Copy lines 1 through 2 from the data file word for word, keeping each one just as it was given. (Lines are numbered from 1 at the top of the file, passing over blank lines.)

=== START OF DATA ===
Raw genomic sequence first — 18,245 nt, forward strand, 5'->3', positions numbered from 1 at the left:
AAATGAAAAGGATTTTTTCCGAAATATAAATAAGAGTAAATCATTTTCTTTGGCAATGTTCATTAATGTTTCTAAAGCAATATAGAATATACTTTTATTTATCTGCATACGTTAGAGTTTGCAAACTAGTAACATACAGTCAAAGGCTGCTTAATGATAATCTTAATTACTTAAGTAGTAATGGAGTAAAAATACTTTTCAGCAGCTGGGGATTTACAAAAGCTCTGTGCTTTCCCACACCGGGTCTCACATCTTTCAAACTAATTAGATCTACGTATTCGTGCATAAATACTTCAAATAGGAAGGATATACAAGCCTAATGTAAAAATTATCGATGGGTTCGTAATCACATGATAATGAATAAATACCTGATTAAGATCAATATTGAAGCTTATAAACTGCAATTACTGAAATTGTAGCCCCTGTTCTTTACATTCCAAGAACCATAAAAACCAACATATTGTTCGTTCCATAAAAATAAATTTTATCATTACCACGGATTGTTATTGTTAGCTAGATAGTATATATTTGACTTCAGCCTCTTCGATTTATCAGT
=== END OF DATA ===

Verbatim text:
Raw genomic sequence first — 18,245 nt, forward strand, 5'->3', positions numbered from 1 at the left:
AAATGAAAAGGATTTTTTCCGAAATATAAATAAGAGTAAATCATTTTCTTTGGCAATGTTCATTAATGTTTCTAAAGCAATATAGAATATACTTTTATTTATCTGCATACGTTAGAGTTTGCAAACTAGTAACATACAGTCAAAGGCTGCTTAATGATAATCTTAATTACTTAAGTAGTAATGGAGTAAAAATACTTTTCAGCAGCTGGGGATTTACAAAAGCTCTGTGCTTTCCCACACCGGGTCTCACATCTTTCAAACTAATTAGATCTACGTATTCGTGCATAAATACTTCAAATAGGAAGGATATACAAGCCTAATGTAAAAATTATCGATGGGTTCGTAATCACATGATAATGAATAAATACCTGATTAAGATCAATATTGAAGCTTATAAACTGCAATTACTGAAATTGTAGCCCCTGTTCTTTACATTCCAAGAACCATAAAAACCAACATATTGTTCGTTCCATAAAAATAAATTTTATCATTACCACGGATTGTTATTGTTAGCTAGATAGTATATATTTGACTTCAGCCTCTTCGATTTATCAGT